Green Card for Employment-Based Immigrants

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If you want to sponsor a foreign national to become a permanent resident based on a permanent job offer, you and the foreign national need to go through a multi-step process. Process begins when the employer obtains an approved Application for Permanent Labor Certification from the U.S. Department of Labor (DOL). After the labor certification has been approved, the employer continues the process by filing Form I-140, Immigrant Petition for Alien Worker, on behalf of the foreign national with U.S. Citizenship and Immigration Services (USCIS).

Eligibility for Adjustment of Status

If you are currently in the United States, in order to be eligible for a Green Card as an EB-1, EB-2, or EB-3 immigrant, you must meet the following requirements:

  • You properly file Form I-485, Application to Register Permanent Residence or Adjust Status;
  • You were inspected and admitted or inspected and paroled into the United States;
  • You are physically present in the United States at the time you file your Form I-485;
  • You are eligible to receive an immigrant visa;
  • An immigrant visa is immediately available to you at the time you file your Form I-485 and at the time USCIS makes a final decision on your application. (For information on visa availability, see Visa Availability and Priority DatesAdjustment of Status Filing Charts, and the Department of State website to view the Visa Bulletin);
  • The job offered to you in the Form I-140, Immigrant Petition for Alien Worker still exists with the employer that filed the Form I-140 on your behalf, and you plan to accept the job once USCIS approves your Form I-485. If you filed Form I-140 as a self-petitioner, you must plan to work in the same or similar occupational field as specified in your Form I-140;
    • Note: Even if you have a new job or employer, section 204(j) of the Immigration and Nationality Act (INA)allows the approved Form I-140 to remain valid for adjustment of status purposes if:
      • You submit evidence that the new job is in the same or a similar occupational classification as the job in the original Form I-140.
      • The Form I-485 you filed based on the Form I-140 remains unadjudicated for 180 days or more; and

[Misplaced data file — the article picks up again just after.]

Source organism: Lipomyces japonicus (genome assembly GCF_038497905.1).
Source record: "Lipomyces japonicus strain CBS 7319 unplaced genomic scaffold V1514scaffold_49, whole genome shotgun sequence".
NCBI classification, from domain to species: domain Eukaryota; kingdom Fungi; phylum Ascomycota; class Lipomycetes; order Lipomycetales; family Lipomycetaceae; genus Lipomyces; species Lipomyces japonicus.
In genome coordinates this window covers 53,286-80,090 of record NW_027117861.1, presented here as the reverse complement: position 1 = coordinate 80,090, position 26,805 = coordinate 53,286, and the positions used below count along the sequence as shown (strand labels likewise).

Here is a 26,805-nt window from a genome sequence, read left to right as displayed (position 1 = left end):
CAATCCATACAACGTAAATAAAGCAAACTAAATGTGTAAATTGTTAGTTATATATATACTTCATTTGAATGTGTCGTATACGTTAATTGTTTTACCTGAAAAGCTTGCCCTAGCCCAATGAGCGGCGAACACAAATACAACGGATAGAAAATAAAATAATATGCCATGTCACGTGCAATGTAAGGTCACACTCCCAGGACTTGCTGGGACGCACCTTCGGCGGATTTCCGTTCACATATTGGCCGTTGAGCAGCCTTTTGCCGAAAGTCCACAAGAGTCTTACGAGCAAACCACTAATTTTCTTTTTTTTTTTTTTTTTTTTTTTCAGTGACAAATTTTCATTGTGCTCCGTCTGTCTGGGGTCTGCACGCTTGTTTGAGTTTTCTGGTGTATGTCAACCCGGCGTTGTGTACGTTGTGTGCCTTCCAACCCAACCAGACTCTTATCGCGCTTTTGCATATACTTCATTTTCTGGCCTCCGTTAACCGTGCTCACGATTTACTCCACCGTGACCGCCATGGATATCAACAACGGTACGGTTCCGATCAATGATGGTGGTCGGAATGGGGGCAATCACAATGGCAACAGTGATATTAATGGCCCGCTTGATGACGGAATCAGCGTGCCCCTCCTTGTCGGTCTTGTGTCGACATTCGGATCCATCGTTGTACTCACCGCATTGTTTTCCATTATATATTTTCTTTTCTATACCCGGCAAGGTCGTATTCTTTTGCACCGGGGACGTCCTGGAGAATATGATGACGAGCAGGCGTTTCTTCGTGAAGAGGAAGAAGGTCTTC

• None of the applicable bars to adjustment of status apply to you;
  • You are admissible to the United States for lawful permanent residence or eligible for a waiver of inadmissibility or other form of relief; and
  • You merit the favorable exercise of USCIS’ discretion.

Inspected and Admitted or Inspected and Paroled


Eligibility to Receive an Immigrant Visa

You are eligible to receive an immigrant visa, if you are the beneficiary of:

  • An approved Form I-140 filed on your behalf;
  •  A pending Form I-140 (that is ultimately approved); or
  •  A Form I-485 filed together with the Form I-140 (and the Form I-140 is ultimately approved).
How to Apply

If you are currently in the United States, an immigrant visa is immediately available to you as an EB-1, EB-2, or EB-3 immigrant, and you meet certain other requirements, you may file Form I-485, Application to Register Permanent Residence or Adjust Status, to apply for a Green Card without leaving the country. This is called “adjustment of status.” If a visa is immediately available, you may file your Form I-485:

For information on visa availability, see Visa Availability and Priority DatesAdjustment of Status Filing Charts, and the Department of State website to view the Visa Bulletin.

What to Submit (Principal Applicant)

If you are the named beneficiary of a Form I-140, you are called the principal applicant. As the principal applicant, you should submit the following documentation and evidence to apply for a Green Card as an employment-based immigrant who is already in the United States:

Note: If you are a self-petitioner, submit a signed statement confirming you intend to work in the occupational field specified in the Form I-140;

Note: “Relative” means a U.S. citizen or lawful permanent resident who is your husband, wife, father, mother, son or daughter, or a U.S. citizen who is your brother or sister;


Filing fee:

  • I-140 Filing Fee – $700
  • I-485 Filing Fee – This fee varies depending on how old you are and whether or not a biometrics service charge is applied. For a full table detailing the costs for the I-485;
  • Premium Processing Fee – $1,225

Where To File?

The filing address depends on whether you are filing Form I-140 by itself or with another form. Check the Direct Filing Addresses for Form I-140 for instructions on where to mail your form.

Employment Authorization and Advance Parole Documents

Generally, when you have a pending Form I-485, you may apply for employment authorization by filing Form I-765, Application for Employment Authorization.

You may also apply for an advance parole document by filing a Form I-131, Application for Travel Document. An advance parole document authorizes you to appear at a port-of entry to seek parole into the United States after temporary travel abroad. If you need to leave the United State temporarily while your Form I-485 is pending, please see the Instructions for Application for Travel Document for more information. 

Important that, if you have a pending Form I-485 and you leave the United States without an advance parole document, you will have abandoned your application.


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